$ module load anaconda

Here's a simple python program called "" – it has just one line:

print ("Hello, World!")

Save as

To submit it on the Ginsburg Cluster, use the submit script ""

# Simple "Hello World" submit script for Slurm.
#SBATCH --account=ACCOUNT         # Replace ACCOUNT with your group account name
#SBATCH --job-name=HelloWorld     # The job name.
#SBATCH -c 1                      # The number of cpu cores to use
#SBATCH -t 0-0:30                 # Runtime in D-HH:MM
#SBATCH --mem-per-cpu=5gb         # The memory the job will use per cpu core

module load anaconda

#Command to execute Python program

#End of script

If you use "ls" command you should see 2 programs:

To submit it - please use:

$ sbatch

To check the output use:

$ cat slurm-463023.out
Hello, World!

Similarly, here is the "julia_example.jl" with just one line

$ cat julia_example.jl
println("hello world")


$ cat
# Simple "Hello World" submit script for Slurm.
#SBATCH --account=ACCOUNT             # Replace ACCOUNT with your group account name 
#SBATCH --job-name=HelloWorld         # The job name
#SBATCH -c 1                          # The number of cpu cores to use
#SBATCH --time=1:00                   # The time the job will take to run
#SBATCH --mem-per-cpu=5gb             # The memory the job will use per cpu core

module load julia

#Command to execute Python program
julia julia_example.jl

#End of script

After you finish creating those two files, if you use "ls"command you should see:


To submit it use:

$ sbatch
Submitted batch job 463030

To check the output

$ cat slurm-463030.out
hello world

Julia Interactive Session Usage:

Step 1 >> start an interactive session (*** replace ACCOUNT with your slurm group account name below):

$ srun --pty -t 0-04:00 -A ACCOUNT /bin/bash
$ module load julia
$ julia julia_example.jl
hello world

$ julia
_ _ _(_)_ | A fresh approach to technical computing
() | () (_) | Documentation:;
_ _ _| |_ __ _ | Type "?help" for help.
| | | | | | |/ _` | |
| | || | | | (| | | 
_/ |_'|||_'| | Official release
|__/ | x86_64-pc-linux-gnu


To quit Julia use "CTRL +D"

Julia packages can be installed with this command (for example "DataFrames" package):

julia> using Pkg
julia> Pkg.add("DataFrames")

Please check this website:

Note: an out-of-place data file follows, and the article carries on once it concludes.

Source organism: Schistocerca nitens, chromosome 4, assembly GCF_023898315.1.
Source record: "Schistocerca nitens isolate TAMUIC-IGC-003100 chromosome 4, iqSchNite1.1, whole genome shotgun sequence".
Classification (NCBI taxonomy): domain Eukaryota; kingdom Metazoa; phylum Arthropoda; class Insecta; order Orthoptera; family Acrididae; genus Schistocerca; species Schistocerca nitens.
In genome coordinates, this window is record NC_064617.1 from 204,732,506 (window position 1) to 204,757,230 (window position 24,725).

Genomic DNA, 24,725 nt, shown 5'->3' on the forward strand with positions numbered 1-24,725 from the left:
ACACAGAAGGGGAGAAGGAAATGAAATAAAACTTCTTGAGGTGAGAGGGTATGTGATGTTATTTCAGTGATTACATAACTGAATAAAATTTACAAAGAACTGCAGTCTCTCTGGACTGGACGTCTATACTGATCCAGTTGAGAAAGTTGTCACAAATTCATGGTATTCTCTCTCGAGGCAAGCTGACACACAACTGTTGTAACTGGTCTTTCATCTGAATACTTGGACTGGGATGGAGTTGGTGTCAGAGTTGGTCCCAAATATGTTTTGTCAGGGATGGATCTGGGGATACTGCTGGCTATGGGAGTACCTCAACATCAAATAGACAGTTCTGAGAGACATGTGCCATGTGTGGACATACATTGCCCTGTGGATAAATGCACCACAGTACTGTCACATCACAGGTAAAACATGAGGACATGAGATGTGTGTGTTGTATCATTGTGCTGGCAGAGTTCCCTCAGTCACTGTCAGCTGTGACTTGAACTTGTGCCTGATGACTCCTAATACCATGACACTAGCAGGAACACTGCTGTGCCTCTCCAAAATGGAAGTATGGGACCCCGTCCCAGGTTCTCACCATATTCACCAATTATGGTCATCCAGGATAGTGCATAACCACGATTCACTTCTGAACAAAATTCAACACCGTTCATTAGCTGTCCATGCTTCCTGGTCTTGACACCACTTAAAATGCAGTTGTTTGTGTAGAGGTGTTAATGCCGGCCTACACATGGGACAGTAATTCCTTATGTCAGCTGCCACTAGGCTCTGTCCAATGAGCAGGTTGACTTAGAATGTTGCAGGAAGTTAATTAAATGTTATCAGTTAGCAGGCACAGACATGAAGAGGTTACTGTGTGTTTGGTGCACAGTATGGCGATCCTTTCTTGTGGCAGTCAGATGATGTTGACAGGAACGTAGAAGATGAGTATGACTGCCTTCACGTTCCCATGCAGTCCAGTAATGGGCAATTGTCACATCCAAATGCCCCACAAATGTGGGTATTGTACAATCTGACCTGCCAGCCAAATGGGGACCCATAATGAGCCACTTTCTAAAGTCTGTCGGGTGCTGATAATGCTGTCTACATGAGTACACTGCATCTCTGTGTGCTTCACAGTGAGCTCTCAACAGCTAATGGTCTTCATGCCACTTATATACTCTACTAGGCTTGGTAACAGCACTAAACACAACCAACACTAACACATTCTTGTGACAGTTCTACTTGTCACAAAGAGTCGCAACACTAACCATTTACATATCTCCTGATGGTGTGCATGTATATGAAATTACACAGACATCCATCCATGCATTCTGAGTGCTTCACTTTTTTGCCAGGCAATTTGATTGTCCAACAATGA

to see the full list of the official packages available.


The Snakemake workflow management system is a tool to create reproducible and scalable data analyses. Workflows are described via a human readable, Python based language. They can be seamlessly scaled to server, cluster, grid and cloud environments, without the need to modify the workflow definition.

Snakemake is installed within the anaconda/3-2023.09 module on Ginsburg. To use it, follow the below steps:

ml anaconda/3-2023.09
source /burg/opt/anaconda3-2023.09/etc/profile.d/
conda activate snakemake


Tensorflow computations can use CPUs or GPUs. The default is to use CPUs which are more prevalent, but typically slower than GPUs. 

Anaconda Python makes it easy to install Tensorflow, enabling your data science, machine learning, and artificial intelligence workflows.


First, load the anaconda python module.

$ module load anaconda

You may need to run "conda init bash" to initialize your conda shell.
$ conda init bash
==> For changes to take effect, close and re-open your current shell. <==

To install the current release of CPU-only TensorFlow:

$ conda create -n tf tensorflow
$ conda activate tf

Or, to install the current release of GPU TensorFlow:

$ conda create -n tf-gpu tensorflow-gpu
$ conda activate tf-gpu

Test tensorflow

$ python
Python 3.7.1 (default, Dec 14 2018, 19:28:38)
>>> import tensorflow as tf
>>> print(tf.__version__)

Test tensorflow gpu support (you must be on a GPU)

$ python
>>> import tensorflow as tf
>>> print("Num GPUs Available: ", len(tf.config.list_physical_devices('GPU')))


NetCDF (Network Common Data Form) is an interface for array-oriented data access and a library that provides an implementation of the interface. The NetCDF library also defines a machine-independent format for representing scientific data. Together, the interface, library, and format support the creation, access, and sharing of scientific data. 

To load the NetCDF Fortran Intel module: